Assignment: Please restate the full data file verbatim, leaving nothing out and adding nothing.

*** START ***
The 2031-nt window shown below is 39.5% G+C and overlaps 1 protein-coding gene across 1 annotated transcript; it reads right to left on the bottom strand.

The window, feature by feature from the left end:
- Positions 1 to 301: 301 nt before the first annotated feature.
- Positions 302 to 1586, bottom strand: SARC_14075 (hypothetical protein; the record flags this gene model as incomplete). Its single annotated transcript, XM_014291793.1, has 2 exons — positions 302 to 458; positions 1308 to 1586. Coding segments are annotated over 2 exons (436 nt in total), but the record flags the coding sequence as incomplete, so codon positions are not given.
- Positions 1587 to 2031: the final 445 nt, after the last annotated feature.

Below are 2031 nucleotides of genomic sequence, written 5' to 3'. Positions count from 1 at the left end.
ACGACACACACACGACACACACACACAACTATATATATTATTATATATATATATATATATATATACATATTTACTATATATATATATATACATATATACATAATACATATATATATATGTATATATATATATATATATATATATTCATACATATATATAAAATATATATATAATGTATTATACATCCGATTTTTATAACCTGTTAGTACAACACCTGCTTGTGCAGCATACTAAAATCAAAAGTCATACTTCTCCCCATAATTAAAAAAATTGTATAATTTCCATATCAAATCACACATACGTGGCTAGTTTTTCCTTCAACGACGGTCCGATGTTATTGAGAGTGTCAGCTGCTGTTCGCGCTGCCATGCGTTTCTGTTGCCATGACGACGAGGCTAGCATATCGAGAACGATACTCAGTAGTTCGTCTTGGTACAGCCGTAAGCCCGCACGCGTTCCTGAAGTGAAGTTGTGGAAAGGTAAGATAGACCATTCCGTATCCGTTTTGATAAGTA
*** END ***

The 2031-nt window shown below is 39.5% G+C and overlaps 1 protein-coding gene across 1 annotated transcript; it reads right to left on the bottom strand.

The window, feature by feature from the left end:
- Positions 1 to 301: 301 nt before the first annotated feature.
- Positions 302 to 1586, bottom strand: SARC_14075 (hypothetical protein; the record flags this gene model as incomplete). Its single annotated transcript, XM_014291793.1, has 2 exons — positions 302 to 458; positions 1308 to 1586. Coding segments are annotated over 2 exons (436 nt in total), but the record flags the coding sequence as incomplete, so codon positions are not given.
- Positions 1587 to 2031: the final 445 nt, after the last annotated feature.

Below are 2031 nucleotides of genomic sequence, written 5' to 3'. Positions count from 1 at the left end.
ACGACACACACACGACACACACACACAACTATATATATTATTATATATATATATATATATATATACATATTTACTATATATATATATATACATATATACATAATACATATATATATATGTATATATATATATATATATATATATTCATACATATATATAAAATATATATATAATGTATTATACATCCGATTTTTATAACCTGTTAGTACAACACCTGCTTGTGCAGCATACTAAAATCAAAAGTCATACTTCTCCCCATAATTAAAAAAATTGTATAATTTCCATATCAAATCACACATACGTGGCTAGTTTTTCCTTCAACGACGGTCCGATGTTATTGAGAGTGTCAGCTGCTGTTCGCGCTGCCATGCGTTTCTGTTGCCATGACGACGAGGCTAGCATATCGAGAACGATACTCAGTAGTTCGTCTTGGTACAGCCGTAAGCCCGCACGCGTTCCTGAAGTGAAGTTGTGGAAAGGTAAGATAGACCATTCCGTATCCGTTTTGATAAGTA